Honda VFR750FL  RC36   (1990)

1990 model VFR750

The VFR was revamped for 1990, and was certainly now alone in its niche, as the most competent all-round machine ever. It was launched at the tricky Misano circuit, which may have seemed strange for a bike which is hardly an outright sports bike.
"Honda's choice of a racetrack launch was a bit worrying. I kept my fingers crossed and hoped Honda hadn't race replicarised the VFR. They hadn't. But they've been fiddling with virtually every component in a bid to gnaw back the ZXR750's market lead.

Thankfully, Honda haven't trodden the well-worn path of tuning the VFR for more top end power to match its sportier clothing. Instead, it's the heads that have warranted the most work. The valve angles have been steepened, and the more compact heads allow the motor to be situated ever-so slightly further forwards and lower down. But it's the difference that the engine mods make to the midrange torque and flexibility that establish the new VFR as king of the roadbike market."
The wheelbase was shortened by 10mm, and the riding position was changed (Honda gave millimetre measurements, demonstrating their attention to detail). The pillion pegs were moved forward and lowered. The only criticisms from owners centre around the increased weight and smaller fuel tank. In all other respects most agreed "the best had just got better". The wheels were wide enough to accept the better radial tyres being introduced by manufacturers. It still occupied a niche of its own. While the Kawasaki ZXR and Suzuki GSX-R were outright 'head down, arse-up' race replicas, the VFR continued to tread a useful middle path. A track test alongside the two sports bikes showed that, while it couldn't lap quite as quickly, the VFR gave a good account of itself. The 1989 FK model retailed at 4749, while 12 months later the FL was 5799, but the price increase wasn't enough to dent sales, and it was still top of the sales charts.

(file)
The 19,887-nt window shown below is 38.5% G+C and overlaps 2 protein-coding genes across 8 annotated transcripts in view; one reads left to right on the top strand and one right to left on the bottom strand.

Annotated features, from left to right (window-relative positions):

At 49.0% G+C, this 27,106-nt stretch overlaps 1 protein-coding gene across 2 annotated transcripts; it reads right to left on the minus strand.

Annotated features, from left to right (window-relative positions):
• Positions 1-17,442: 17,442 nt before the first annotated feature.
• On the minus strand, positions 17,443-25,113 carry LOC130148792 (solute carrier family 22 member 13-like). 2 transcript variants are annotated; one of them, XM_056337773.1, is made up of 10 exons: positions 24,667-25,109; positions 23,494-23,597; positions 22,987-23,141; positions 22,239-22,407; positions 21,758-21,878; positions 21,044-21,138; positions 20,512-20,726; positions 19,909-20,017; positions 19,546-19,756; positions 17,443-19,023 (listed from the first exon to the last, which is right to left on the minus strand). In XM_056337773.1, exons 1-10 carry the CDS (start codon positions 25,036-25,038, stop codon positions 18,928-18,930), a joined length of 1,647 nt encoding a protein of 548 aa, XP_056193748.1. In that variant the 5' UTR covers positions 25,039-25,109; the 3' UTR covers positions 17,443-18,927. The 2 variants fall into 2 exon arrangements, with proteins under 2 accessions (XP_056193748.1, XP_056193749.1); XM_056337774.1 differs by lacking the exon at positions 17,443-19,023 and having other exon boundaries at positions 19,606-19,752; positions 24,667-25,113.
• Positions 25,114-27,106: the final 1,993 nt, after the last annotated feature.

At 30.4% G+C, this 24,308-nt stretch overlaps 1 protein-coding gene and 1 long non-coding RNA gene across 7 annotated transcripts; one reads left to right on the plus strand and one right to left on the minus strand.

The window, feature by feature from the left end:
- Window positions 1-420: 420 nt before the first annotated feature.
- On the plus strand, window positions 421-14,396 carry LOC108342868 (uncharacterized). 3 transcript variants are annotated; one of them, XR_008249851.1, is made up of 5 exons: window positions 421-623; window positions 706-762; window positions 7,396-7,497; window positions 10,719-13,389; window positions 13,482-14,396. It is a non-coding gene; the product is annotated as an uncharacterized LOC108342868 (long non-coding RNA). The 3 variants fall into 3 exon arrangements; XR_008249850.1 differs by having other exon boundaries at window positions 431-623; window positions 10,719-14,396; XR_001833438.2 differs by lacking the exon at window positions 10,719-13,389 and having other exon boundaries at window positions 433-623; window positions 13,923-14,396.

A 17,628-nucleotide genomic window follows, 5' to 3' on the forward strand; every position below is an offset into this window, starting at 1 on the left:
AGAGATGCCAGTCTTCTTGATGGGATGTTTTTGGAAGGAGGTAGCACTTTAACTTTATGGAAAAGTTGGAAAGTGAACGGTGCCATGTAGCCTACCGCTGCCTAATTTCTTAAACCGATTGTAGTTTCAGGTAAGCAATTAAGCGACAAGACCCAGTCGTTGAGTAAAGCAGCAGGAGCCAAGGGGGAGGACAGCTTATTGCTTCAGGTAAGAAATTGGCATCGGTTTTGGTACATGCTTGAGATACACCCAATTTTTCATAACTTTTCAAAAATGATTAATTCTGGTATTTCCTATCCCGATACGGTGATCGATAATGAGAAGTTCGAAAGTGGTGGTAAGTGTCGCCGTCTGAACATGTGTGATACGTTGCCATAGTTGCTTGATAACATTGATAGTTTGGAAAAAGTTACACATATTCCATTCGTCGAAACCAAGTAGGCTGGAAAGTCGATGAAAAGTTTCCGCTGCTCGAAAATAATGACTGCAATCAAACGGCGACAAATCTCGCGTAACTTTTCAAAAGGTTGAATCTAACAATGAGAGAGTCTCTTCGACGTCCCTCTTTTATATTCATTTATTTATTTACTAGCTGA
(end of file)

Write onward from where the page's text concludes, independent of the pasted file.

The 1990 Honda Press Pack, provided at the NEC show in November 1989, includes details of the changes made to the VFR:
- Valve operation changed from rocker arm to direct-push cam-on-valve-bucket type
- Valve angle changed from 19 to 16 degrees
- Cylinder head width reduced by 40mm
- Valve maintenance intervals tripled to 36,000kms
- Lighter cam gear-drive ratio changed from 2 to 1.75 for quieter running
- Carburettor angle increased from 40 to 52 degrees
- Larger air cleaner
- Heavier crankshaft to increase mid-range torque
- Engine moved forward by 34mm and lowered by 5.5mm
- Steering head angle changed from 27.5 to 26 degrees
- Wheelbase reduced by 10mm to 1470mm to promote 'quicker' steering
- Main frame section increased from 60mm x 28mm to 80mm x 30mm
- Handlebar position moved forward 33mm and lowered by 40mm
- Footrests lowered by 26mm and moved forward by 46mm
- Riding position (at riders hip) lowered by 12mm and moved forward by 68mm
- Passenger footrests relocated 56mm forward and lowered by 23mm
- Pillion hand grips provided on both sides of the bike
- New ram air screen, first uder on 1989 CBR1000F
- High penetration twin-bulb 60/55w headlamp
- Low profile radial tyres (Bridgestone or Michelin)
- Integrated front and rear indicators
- Extended under-cowling and faired side-stand improve aerodynamics
VFR750FL
Front tyre
Rear tyre
Wheelbase
Dry weight
Power
Torque
120/70
170/60
1470mm
216kg (476lb)
98.5bhp @ 9,700rpm
53.9 lb-ft @ 9,000rpm

Related links
1991 model road test at Netbikes (Australia)
David Styles' 1992 VFR750FN

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